The new end fed antenna has obviously higher signals but also higher noise. The question is.. which antenna is better?

I now have three antennas that work on 40m (7MHz). The real test of an antenna, at least on receive, is the signal to noise ratio, and WSPR is a great way to measure this. I've set up three receivers, with three computers, all running wspr with the following call signs.
  • VK2TPM/1 is a half G5RV into an FT817
  • VK2TPM/2 is the new end fed into an IC7300
  • VK2TPM/3 is my old dipole fed with open wire feeder into a KX3
At the time of this first post, I'm surprised to report that my half G5RV is significantly better than the dipole or end fed for most reception.

Reception of VK2RG who is 48km away.

Reception of VK3AFE, who is 718km south of me.

Reception of ON7KO who is 16,732km away.

Comparing antennas is not simple. Each antenna is directional so performs better for stations in certain directions. Local stations are received quite differently to remote stations where signals come in from above. Some antennas pick up more local noise than others.

WSPR is a great tool for antenna comparison. Is there a better way to plot the data?

Update: I'm wrong

I think my analysis above is incorrect. Looking at all data over a 24 hour period it's clear that the big dipole receives more spots overall, which is a good measure of overall receive performance.

For what it's worth, here's the average received signal to noise ratio, spot counts and total distance of all spots received. (I don't actually think adding all S/N db figures makes any sense).

So in the end the dipole I think performs better even though signals (and noise) are higher on the end fed. John, VK2ASU, correctly points out that I haven't attempted to tune the end fed for 40m properly and that may well improve it.

Tuesday, November 07, 2017

Built an end fed match box

At QRP by the harbour I put up a dipole for 40m and John VK2ASU put up an end fed antenna which seemed to work better. My dipole was held up in the centre on a 6m squid pole and the ends drooping down to ground stakes at each end.

John's end fed went straight up to a squid pole and then over to a nearby tree. He cleverly used a bottle filled with water to throw the end up there (to save weight {although he also carried a lead mallet for the ground stake}). In the end John's antenna was more in the air than my inverted V.

Inspired by David, VK3IL's build of a matchbox for an end fed half wave which was inspired by PA3HHO's end fed half wave article I reproduced their work today.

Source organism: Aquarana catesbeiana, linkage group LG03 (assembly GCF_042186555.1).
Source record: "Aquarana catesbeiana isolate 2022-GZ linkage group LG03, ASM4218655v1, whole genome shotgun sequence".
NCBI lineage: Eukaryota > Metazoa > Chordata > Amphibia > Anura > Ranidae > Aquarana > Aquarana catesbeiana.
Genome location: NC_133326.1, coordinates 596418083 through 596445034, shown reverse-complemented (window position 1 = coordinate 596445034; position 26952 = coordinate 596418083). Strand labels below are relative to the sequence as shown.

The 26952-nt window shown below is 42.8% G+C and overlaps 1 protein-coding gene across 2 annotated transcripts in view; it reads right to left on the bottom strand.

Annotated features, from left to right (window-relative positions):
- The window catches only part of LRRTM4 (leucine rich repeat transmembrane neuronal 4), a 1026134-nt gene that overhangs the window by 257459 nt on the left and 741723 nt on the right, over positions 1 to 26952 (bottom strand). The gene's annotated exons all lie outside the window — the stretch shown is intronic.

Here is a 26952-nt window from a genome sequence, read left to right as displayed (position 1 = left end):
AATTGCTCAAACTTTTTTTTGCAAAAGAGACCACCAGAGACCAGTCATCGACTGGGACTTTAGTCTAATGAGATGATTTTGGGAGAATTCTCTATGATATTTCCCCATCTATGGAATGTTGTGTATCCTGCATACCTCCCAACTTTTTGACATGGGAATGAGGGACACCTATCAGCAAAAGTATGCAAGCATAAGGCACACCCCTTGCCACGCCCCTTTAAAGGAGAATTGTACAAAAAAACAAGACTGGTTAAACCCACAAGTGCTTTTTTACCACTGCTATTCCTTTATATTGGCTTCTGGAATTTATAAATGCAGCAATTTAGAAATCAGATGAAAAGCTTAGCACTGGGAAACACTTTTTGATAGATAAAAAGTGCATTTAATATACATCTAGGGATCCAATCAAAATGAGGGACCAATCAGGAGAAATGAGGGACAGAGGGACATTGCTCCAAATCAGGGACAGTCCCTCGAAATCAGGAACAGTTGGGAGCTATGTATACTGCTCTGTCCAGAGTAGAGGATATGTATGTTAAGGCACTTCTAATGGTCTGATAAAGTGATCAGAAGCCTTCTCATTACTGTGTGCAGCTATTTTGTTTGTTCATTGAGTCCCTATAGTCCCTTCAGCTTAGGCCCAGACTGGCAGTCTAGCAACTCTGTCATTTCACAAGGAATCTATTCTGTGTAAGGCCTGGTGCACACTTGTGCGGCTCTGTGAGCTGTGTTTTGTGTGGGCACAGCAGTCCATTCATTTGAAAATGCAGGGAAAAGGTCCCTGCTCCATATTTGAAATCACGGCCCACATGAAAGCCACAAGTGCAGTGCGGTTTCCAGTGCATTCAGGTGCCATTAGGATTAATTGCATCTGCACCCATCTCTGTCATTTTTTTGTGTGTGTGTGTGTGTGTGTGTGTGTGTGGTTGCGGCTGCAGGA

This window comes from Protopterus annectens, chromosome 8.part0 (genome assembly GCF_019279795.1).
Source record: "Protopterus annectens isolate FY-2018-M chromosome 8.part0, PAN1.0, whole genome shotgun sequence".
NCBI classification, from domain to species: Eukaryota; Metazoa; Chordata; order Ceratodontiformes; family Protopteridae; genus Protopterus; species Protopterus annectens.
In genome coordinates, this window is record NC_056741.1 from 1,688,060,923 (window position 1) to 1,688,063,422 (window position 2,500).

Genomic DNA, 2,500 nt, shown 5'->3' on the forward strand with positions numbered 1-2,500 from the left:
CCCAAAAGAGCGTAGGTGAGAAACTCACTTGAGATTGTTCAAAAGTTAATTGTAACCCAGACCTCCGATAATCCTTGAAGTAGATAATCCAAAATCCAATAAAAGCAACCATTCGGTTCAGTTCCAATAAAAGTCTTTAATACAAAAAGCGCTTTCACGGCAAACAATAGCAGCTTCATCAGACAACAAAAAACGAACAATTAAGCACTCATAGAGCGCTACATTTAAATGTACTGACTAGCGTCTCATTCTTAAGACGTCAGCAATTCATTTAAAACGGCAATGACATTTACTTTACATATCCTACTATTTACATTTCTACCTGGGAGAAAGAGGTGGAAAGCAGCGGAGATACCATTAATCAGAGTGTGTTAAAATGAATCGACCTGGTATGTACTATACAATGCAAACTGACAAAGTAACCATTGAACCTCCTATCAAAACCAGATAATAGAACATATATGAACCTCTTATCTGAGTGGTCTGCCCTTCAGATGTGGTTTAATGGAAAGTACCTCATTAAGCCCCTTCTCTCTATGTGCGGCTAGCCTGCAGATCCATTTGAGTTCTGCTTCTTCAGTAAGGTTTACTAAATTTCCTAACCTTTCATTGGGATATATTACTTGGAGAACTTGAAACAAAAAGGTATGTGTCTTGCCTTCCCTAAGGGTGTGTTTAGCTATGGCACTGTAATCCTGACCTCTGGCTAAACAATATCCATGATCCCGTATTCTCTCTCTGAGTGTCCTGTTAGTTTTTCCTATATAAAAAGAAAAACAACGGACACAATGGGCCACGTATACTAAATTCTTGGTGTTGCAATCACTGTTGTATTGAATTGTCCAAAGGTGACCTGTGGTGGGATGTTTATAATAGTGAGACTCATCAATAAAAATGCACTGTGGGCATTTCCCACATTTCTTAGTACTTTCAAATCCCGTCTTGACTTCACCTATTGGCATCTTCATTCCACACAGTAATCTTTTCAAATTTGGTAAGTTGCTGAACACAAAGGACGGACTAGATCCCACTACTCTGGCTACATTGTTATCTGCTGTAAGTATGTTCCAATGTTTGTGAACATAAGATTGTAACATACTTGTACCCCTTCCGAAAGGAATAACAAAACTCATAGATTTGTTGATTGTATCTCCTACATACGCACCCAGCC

Like David, I used 150pF on the input.

Connected to my end fed inverted L it shows decent SWR on 40 and 20m. My transceiver's built-in ATU easily matched on both those bands. Compared to the 40m dipole signals are stronger but so is noise so perhaps the best way to compare is to run WSPR on each for a while.

Like John, I used an FT240-43 toroid and wound 0.8mm wire on it. Cable ties hold the core in place. The plastic box has a snap on base.

Thanks to all who went before. This is a very easy project to build and could be very handy in the field.

Monday, November 06, 2017

Active on 6m with new J-Pole antenna

My thanks to Peter, VK2EMU, who manufactured a few J-Pole antennas for 6m. A beautiful addition to the shed.

Thanks also to Stephen, VK2BLQ, who kindly gave me a length of water pipe to mount the antenna on.

The antenna is manufactured from square aluminium tube, welded and with a perspex spacer at the top of the J.

I found that mine was a bit short and have added a sliding section of right angle stock to the end to get it to tune up.

The 6m band is quite wide and it's hard to choose where to tune as I'm interested in both 52.525MHz for FM all the way down to 50.293MHz for WSPR and below for digital modes.

The taps for the stub are attached with U-bolts at the moment for easy adjustment. I'm not confident that the connection will be good after a while in the weather but so far seems fine. Peter also supplied some stainless steel long bolts and nuts that I'll switch to in time.

Here's the matching step connected to u-bolts:

I've wrapped the coax ends in self-annealing tape to keep the water out and used some hook and loop wrap to keep a loop of coax in place.

It's resonant at 52.28MHz although the impedance is a little low. My rig can tune it up without any problem.

As soon as I called CQ on 52.525, Ron, VK2GO immediately responded - it's great that there's people around responding to random CQ calls. Thanks Ron.